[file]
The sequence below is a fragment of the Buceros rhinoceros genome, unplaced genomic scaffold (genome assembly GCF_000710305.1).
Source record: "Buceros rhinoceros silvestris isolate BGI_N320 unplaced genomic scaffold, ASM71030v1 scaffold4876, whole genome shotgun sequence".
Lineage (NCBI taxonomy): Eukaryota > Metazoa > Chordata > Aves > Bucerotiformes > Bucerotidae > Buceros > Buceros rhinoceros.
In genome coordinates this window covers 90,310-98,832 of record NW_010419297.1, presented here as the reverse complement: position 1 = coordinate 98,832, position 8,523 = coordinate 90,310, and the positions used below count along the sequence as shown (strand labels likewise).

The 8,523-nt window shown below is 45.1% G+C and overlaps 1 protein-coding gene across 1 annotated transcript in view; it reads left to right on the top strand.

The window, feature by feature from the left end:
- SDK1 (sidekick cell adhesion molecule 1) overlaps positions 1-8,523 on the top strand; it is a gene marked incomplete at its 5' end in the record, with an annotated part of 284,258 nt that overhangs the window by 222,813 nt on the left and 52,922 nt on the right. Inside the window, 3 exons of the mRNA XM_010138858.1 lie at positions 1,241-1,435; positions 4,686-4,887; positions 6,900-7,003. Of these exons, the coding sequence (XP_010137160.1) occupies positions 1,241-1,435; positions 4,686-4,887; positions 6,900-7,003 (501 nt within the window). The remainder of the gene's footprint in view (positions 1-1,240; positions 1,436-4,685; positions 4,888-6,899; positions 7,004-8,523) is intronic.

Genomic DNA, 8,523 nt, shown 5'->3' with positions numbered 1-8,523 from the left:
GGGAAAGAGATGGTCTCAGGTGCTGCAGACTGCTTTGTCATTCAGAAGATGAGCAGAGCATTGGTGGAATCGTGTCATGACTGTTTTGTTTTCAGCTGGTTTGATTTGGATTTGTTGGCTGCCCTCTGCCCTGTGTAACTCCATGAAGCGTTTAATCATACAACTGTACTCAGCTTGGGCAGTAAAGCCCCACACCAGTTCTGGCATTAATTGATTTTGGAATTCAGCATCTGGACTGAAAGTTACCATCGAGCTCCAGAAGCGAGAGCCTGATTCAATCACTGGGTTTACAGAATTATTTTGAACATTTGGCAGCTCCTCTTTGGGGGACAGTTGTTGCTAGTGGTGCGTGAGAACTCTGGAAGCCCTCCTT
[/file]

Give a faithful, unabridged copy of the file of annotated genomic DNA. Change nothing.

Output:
The sequence below is a fragment of the Buceros rhinoceros genome, unplaced genomic scaffold (genome assembly GCF_000710305.1).
Source record: "Buceros rhinoceros silvestris isolate BGI_N320 unplaced genomic scaffold, ASM71030v1 scaffold4876, whole genome shotgun sequence".
Lineage (NCBI taxonomy): Eukaryota > Metazoa > Chordata > Aves > Bucerotiformes > Bucerotidae > Buceros > Buceros rhinoceros.
In genome coordinates this window covers 90,310-98,832 of record NW_010419297.1, presented here as the reverse complement: position 1 = coordinate 98,832, position 8,523 = coordinate 90,310, and the positions used below count along the sequence as shown (strand labels likewise).

The 8,523-nt window shown below is 45.1% G+C and overlaps 1 protein-coding gene across 1 annotated transcript in view; it reads left to right on the top strand.

The window, feature by feature from the left end:
- SDK1 (sidekick cell adhesion molecule 1) overlaps positions 1-8,523 on the top strand; it is a gene marked incomplete at its 5' end in the record, with an annotated part of 284,258 nt that overhangs the window by 222,813 nt on the left and 52,922 nt on the right. Inside the window, 3 exons of the mRNA XM_010138858.1 lie at positions 1,241-1,435; positions 4,686-4,887; positions 6,900-7,003. Of these exons, the coding sequence (XP_010137160.1) occupies positions 1,241-1,435; positions 4,686-4,887; positions 6,900-7,003 (501 nt within the window). The remainder of the gene's footprint in view (positions 1-1,240; positions 1,436-4,685; positions 4,888-6,899; positions 7,004-8,523) is intronic.

Genomic DNA, 8,523 nt, shown 5'->3' with positions numbered 1-8,523 from the left:
GGGAAAGAGATGGTCTCAGGTGCTGCAGACTGCTTTGTCATTCAGAAGATGAGCAGAGCATTGGTGGAATCGTGTCATGACTGTTTTGTTTTCAGCTGGTTTGATTTGGATTTGTTGGCTGCCCTCTGCCCTGTGTAACTCCATGAAGCGTTTAATCATACAACTGTACTCAGCTTGGGCAGTAAAGCCCCACACCAGTTCTGGCATTAATTGATTTTGGAATTCAGCATCTGGACTGAAAGTTACCATCGAGCTCCAGAAGCGAGAGCCTGATTCAATCACTGGGTTTACAGAATTATTTTGAACATTTGGCAGCTCCTCTTTGGGGGACAGTTGTTGCTAGTGGTGCGTGAGAACTCTGGAAGCCCTCCTT